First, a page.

Mongolian yokozuna Hakuho came from behind to win the Spring Grand Sumo Tournament and his 22nd career championship on March 25 in a hard-fought tie-breaker over sekiwake Kakuryu.
Hakuho blasted off at the face-off and drove his junior compatriot to the edge. Kakuryu fought back with great determination, but Hakuho dug in again and threw him to the dirt, making up for his loss to Kakuryu on the ninth day of the tournament.
“I wasn't sure how it would turn out,” Hakuho said, adding that an old injury was bothering him. “I lost to him in the regular match earlier, so I wanted to win this time.”
Hakuho is now tied with former yokozuna Takanohana on 22 titles, the fifth best record in history.
“It's an honor to be up with Takanohana,” Hakuho said. “He was a great wrestler.”
Kakuryu, who will be promoted to ozeki next time out, could have sealed his first title by defeating Goeido, a maegashira No. 6, in his regular bout. He had only one loss going in, but Goeido also had some momentum behind him, with 11 wins under his belt.
When he launched out at Kakuryu, his confidence showed. Kakuryu completely faded at the face-off. While the Osaka crowd roared, Goeido slammed into him and drove him in a straight line backward and out of the ring.
“The match went just as I planned,” Goeido said. “I hope this will mean better things are ahead.”
Never one to let an opportunity go to waste, Hakuho, whose other loss was to Kisenosato, then came out and demolished Baruto, who, as defending champion, was in line for a possible promotion to yokozuna until he fell apart in the tournament's homestretch. Baruto finished at 10-5, not a record that will open the door grand champion status.
Mongolian veteran Harumafuji put in the best record of the ozeki, tossing Kotooshu to the dirt to wrap it up at 11-4. Kotooshu was 8-7. Harumafuji is probably the most talented of the ozeki wrestlers pound for pound, although he was beaten by Baruto, and also gave up a painful loss to Yoshikaze, an opponent he should have bettered easily. Kotooshu again just barely held his own, although his win over Baruto on Day 11 was a turning point in the championship race.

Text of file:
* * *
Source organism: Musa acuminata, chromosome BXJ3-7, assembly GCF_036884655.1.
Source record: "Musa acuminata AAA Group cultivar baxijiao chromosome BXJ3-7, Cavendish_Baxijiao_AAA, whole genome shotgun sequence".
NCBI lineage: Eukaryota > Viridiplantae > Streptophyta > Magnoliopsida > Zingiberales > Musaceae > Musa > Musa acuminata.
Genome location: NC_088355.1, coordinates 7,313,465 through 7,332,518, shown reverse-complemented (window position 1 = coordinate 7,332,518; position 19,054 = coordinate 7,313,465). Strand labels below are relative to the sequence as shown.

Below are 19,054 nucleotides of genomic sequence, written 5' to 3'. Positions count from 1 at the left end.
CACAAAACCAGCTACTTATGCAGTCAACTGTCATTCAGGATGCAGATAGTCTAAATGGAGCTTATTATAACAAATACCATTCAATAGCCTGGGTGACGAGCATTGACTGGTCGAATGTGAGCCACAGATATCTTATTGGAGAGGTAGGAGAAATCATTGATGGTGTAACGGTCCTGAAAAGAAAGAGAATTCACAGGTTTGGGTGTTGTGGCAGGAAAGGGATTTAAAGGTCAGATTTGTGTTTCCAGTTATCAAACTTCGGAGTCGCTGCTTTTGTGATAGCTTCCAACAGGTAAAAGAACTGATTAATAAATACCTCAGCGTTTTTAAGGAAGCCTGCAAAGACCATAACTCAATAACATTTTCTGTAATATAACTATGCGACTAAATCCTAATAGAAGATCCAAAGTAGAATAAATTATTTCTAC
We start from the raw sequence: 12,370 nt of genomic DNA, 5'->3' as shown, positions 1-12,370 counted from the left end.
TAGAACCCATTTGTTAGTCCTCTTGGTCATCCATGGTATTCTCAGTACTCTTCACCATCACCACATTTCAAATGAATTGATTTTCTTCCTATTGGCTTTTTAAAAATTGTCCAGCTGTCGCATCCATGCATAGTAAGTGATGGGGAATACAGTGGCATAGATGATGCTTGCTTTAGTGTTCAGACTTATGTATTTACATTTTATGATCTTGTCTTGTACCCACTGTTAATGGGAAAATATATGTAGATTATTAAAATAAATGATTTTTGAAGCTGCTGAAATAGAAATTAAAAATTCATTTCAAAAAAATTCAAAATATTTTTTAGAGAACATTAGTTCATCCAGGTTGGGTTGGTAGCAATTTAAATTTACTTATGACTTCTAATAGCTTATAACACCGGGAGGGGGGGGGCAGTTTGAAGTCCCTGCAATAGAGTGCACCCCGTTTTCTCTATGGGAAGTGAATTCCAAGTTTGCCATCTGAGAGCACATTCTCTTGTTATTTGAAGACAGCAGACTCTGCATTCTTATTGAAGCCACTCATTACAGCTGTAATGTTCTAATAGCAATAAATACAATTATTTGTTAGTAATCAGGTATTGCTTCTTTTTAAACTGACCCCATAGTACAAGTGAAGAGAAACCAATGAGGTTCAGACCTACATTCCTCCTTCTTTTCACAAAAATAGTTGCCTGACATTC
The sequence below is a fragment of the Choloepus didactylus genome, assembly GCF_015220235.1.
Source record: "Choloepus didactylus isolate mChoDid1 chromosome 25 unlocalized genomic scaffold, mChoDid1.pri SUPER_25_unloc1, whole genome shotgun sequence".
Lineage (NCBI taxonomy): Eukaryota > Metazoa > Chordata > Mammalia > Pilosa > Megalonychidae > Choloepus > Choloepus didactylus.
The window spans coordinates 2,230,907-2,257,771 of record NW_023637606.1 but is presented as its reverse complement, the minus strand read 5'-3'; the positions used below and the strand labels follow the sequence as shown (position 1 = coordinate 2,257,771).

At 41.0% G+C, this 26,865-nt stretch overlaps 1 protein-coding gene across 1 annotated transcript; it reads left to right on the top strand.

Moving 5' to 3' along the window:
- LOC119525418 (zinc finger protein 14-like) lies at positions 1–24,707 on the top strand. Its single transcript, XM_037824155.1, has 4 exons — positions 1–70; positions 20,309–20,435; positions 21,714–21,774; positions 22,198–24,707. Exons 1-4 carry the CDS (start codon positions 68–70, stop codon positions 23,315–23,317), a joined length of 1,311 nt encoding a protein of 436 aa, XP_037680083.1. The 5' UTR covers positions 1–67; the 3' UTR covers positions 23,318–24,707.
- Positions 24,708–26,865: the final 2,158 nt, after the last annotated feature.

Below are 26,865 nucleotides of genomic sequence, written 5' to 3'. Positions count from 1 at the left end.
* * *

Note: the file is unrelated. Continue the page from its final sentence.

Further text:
In a battle of the newest ozeki, Kotoshogiku thrust down Kisenosato, meaning they both end the tournament with 9-6 records. Neither wrestler was able to show their real capabilities, and both dropped from the title race early on. Kisenosato, in particular, had a tough start, and was never really able to recover.
Sekiwake Aminishiki pushed Russia's Aran over the edge, but still only managed to garner seven wins this tournament. Aran goes home with nine wins, which should give him a lift in the rankings. He has experience as a sekiwake, and could become more of a factor in future tournaments if he can fight at his own pace.
Closing on a good note, Georgia's Gagamaru used his ample weight advantage to drive out Kyokutenho (5-10) for his sixth win in his debut at komusubi. Wakakoyu sent the other komusubi, Tochiozan, out for his 10th loss. Tochiozan had defeated Kisenosato, Kotooshu and Aminishiki early in the tournament, but then lost his groove and fell to losses in seven of the next eight days.
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